Oxfordshire Preliminary Flood Risk Assessment (PFRA) | Oxfordshire County Council

Oxfordshire Preliminary Flood Risk Assessment (PFRA)

An analysis of past and future flood risk in Oxfordshire.

Flooded village

If you are concerned about immediate flooding please look at the If there's a flood pages. In an emergency ring 999.

Oxfordshire County Council are required to prepare a Preliminary Flood Risk Assessment as outlined in the Flood Risk Regulations (2009).

The Preliminary Flood Risk Assessment (PFRA) provides a high-level summary of significant flood risk, based on available information, describing both the probability and consequences of past and future flooding. The report has assisted with the development of our local flood risk management strategy which has been developed to manage local flooding within Oxfordshire.

The scope of the PFRA is to consider flooding from surface runoff, ground water and ordinary watercourses and any interaction these sources have with main rivers.

The methodology for producing it was based on the Environment Agency’s Final PFRA Guidance and Defra’s Guidance on selecting Flood Risk Areas, both published in December 2010. The Environment Agency's national methodology has been applied to assess significant flood risk for the European Community as a whole. This has been set out by Defra in order to identify indicative Flood Risk Areas across England.

Flood Risk Areas in Oxfordshire

Throughout Oxfordshire there are locations at risk from flooding. However in terms of a European perspective, nowhere in Oxfordshire is considered to be a significant flood risk area.

A Flood Risk Area is a location where flooding is deemed significant (in a national context for reporting to Europe). The threshold for significance used to determine Flood Risk Areas has been set by the Minister, one of the indicators for this assignment being that 30,000 people could be affected by local flooding at a particular location.

This is not to say that localised flooding in Oxfordshire is insignificant. The flooding in June 2007 clearly highlighted how vulnerable our communities are to local flooding and the PFRA highlights that a large number of people could be affected by surface water flooding. As a consequence of this risk Oxfordshire County Council considers this threat to the health and wellbeing of these residents seriously. This has been considered whilst developing the local flood risk management strategy.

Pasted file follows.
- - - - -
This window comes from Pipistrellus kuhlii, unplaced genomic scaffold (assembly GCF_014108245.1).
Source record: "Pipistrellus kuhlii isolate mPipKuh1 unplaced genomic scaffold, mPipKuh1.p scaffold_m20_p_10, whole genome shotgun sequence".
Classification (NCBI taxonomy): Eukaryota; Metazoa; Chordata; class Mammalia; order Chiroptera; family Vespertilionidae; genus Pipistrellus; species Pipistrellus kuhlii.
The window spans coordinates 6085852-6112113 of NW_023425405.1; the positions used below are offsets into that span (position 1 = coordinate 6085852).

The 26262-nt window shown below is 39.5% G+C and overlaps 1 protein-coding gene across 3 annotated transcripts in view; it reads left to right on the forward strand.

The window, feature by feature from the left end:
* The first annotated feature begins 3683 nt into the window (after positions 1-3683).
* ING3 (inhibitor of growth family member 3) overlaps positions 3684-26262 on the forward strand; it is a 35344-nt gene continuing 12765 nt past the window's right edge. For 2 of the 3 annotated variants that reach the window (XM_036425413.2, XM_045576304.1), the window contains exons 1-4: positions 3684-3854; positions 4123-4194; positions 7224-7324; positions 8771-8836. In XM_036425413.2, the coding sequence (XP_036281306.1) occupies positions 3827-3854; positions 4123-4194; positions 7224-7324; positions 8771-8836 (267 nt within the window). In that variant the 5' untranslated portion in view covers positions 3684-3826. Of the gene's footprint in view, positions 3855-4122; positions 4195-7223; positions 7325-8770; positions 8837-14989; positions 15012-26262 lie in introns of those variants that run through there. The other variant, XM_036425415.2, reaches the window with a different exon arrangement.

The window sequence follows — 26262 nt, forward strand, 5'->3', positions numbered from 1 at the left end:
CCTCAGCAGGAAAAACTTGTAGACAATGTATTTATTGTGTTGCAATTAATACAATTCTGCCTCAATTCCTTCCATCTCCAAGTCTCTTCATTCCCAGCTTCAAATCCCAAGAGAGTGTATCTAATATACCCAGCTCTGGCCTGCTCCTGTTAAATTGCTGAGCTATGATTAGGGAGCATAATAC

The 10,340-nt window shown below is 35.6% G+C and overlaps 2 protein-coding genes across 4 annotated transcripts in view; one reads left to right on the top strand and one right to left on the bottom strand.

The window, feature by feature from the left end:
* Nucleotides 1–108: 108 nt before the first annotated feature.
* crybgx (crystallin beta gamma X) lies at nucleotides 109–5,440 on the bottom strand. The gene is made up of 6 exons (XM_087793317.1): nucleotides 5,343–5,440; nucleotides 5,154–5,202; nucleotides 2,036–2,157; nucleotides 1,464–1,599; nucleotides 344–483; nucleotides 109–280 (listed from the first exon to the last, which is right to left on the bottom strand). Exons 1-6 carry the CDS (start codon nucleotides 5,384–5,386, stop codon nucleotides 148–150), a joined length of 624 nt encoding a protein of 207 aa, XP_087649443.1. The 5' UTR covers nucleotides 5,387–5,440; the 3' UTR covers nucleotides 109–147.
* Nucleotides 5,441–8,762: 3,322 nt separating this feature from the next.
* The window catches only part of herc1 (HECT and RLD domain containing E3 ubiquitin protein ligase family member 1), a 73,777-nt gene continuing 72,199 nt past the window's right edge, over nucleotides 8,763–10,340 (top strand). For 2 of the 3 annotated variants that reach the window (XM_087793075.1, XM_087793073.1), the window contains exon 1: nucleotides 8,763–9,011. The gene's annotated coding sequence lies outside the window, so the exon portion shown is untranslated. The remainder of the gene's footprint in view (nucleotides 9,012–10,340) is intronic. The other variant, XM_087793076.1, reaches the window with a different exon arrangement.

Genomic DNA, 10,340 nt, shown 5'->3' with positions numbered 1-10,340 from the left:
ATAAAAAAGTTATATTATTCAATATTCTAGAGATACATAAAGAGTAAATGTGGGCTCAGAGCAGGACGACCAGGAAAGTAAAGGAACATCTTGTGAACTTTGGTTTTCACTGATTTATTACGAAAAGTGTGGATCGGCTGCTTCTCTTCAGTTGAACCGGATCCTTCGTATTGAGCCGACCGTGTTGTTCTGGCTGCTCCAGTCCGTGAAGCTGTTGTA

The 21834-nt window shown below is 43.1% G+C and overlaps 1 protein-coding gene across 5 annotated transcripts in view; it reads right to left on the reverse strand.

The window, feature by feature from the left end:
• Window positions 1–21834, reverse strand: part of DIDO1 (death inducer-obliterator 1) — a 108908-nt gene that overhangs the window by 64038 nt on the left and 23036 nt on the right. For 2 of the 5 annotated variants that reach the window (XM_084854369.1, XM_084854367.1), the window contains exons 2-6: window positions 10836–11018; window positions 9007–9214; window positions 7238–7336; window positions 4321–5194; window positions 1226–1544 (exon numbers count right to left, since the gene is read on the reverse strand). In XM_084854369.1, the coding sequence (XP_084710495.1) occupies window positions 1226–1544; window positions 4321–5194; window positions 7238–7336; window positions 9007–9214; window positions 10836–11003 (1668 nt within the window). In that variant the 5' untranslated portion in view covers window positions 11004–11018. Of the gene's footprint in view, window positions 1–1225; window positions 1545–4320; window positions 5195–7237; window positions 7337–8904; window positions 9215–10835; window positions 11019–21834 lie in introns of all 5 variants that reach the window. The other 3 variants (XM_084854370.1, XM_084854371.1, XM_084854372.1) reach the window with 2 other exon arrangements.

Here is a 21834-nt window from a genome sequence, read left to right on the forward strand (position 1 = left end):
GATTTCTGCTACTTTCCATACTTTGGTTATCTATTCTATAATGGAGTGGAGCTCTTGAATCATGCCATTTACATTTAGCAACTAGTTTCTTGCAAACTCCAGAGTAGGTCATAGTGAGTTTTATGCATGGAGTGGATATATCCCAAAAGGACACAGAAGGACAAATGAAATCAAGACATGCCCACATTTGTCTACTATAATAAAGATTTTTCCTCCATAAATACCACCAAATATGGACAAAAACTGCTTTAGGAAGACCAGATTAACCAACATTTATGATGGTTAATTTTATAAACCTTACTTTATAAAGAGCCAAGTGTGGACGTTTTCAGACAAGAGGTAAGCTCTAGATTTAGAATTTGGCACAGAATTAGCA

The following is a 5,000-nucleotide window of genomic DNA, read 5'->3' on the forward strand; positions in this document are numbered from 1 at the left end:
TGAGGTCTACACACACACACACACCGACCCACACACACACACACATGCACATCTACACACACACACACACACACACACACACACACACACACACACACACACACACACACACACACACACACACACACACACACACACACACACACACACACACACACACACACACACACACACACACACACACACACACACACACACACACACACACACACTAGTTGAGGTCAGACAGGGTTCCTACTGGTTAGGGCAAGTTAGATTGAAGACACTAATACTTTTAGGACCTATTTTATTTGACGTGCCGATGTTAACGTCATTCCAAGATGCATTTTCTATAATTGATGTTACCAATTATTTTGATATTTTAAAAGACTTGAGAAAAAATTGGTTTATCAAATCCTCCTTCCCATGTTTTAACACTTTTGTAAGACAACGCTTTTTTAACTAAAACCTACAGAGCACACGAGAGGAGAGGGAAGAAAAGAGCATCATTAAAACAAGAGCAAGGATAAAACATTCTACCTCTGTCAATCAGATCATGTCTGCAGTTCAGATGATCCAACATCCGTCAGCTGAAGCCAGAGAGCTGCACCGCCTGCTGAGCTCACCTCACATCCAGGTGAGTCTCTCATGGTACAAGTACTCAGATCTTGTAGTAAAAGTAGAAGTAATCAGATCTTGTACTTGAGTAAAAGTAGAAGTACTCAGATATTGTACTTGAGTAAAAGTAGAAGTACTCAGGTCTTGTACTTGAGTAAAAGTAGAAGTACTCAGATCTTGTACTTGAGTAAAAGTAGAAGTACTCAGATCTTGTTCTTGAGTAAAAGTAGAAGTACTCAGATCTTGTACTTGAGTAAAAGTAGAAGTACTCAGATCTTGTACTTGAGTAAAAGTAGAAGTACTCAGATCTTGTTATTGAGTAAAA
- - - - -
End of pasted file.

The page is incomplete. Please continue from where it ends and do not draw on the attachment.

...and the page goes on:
Preliminary Flood Risk Assessment documents

As a Lead Local Flood Authority (LLFA), we were required to submit our PFRA to the Environment Agency for approval by 22 June 2011.


The assessment was undertaken as a broadscale and strategic flood risk assessment of local sources of flooding and is not intended to be used to identify individual properties that may be at risk of flooding or provide details of where and when flood risk management works will be undertaken.

Local knowledge of past flooding is an important source of information which can tell us more about how accurate the flood mapping we hold is. If you have any questions about the PFRA mapping or have information about past flooding in the area please email  flooding.incidents@oxfordshire.gov.uk.

Flooding terms explained

Term Explanation
Flood and Water Management Act (2010) Recent legislation (not yet fully enacted) that brings into law a number of the recommendations made in the Pitt Review (2008).
Flood Risk Area An area where flooding is deemed significant (in a national context for reporting to Europe).
Flood Risk Regulations (2009) Regulations that bring into force the European Floods Directive.
Lead Local Flood Authority (LLFA) The role of local authorities which is enhanced to take on responsibility for leading the coordination of flood risk management in their areas - Oxfordshire County Council is the LLFA for Oxfordshire.
Local Flood Risk Management Strategy

Required under the Flood and Water Management Act (2010). The strategy will cover:

  • Risk Management Authorities (RMAs) in the LLFA area (Districts/ City, LLFA, Environment Agency, Water Companies, Highways Authorities)
  • Flood risk and coastal erosion risk management functions that RMAs may exercise
  • Objectives for managing flood risk
  • Measures proposed to meet the objectives
  • How and when measures will be implemented
  • Costs, benefits and funding of measures
  • Assessment of local flood risk for the purpose of the strategy
  • How the strategy will be reviewed.
  • How the strategy contributes to wider environmental objectives.
Pitt Review (2008) Independent review into the 2007 floods chaired by Sir Michael Pitt. Made a number of recommendations, including the greater involvement of local authorities in flood risk management
Preliminary Flood Risk Assessment (PFRA) As assessment required under the Flood Risk Regulations (2009) consisting of a Preliminary Assessment Report and the identification of Flood Risk Areas.
Risk Management Authority (RMA)

Authorities who all have a duty to co-operate, the public organisations must act consistently when undertaking Flood Risk Management functions and private Water companies must regard to the functions and responsibilities as set out in the Local Flood Risk Management Strategy.

Authorities include - Oxfordshire County Council, City and District Councils, the Environment Agency, Water Companies, Highways Authorities.


Last reviewed
09 May 2017
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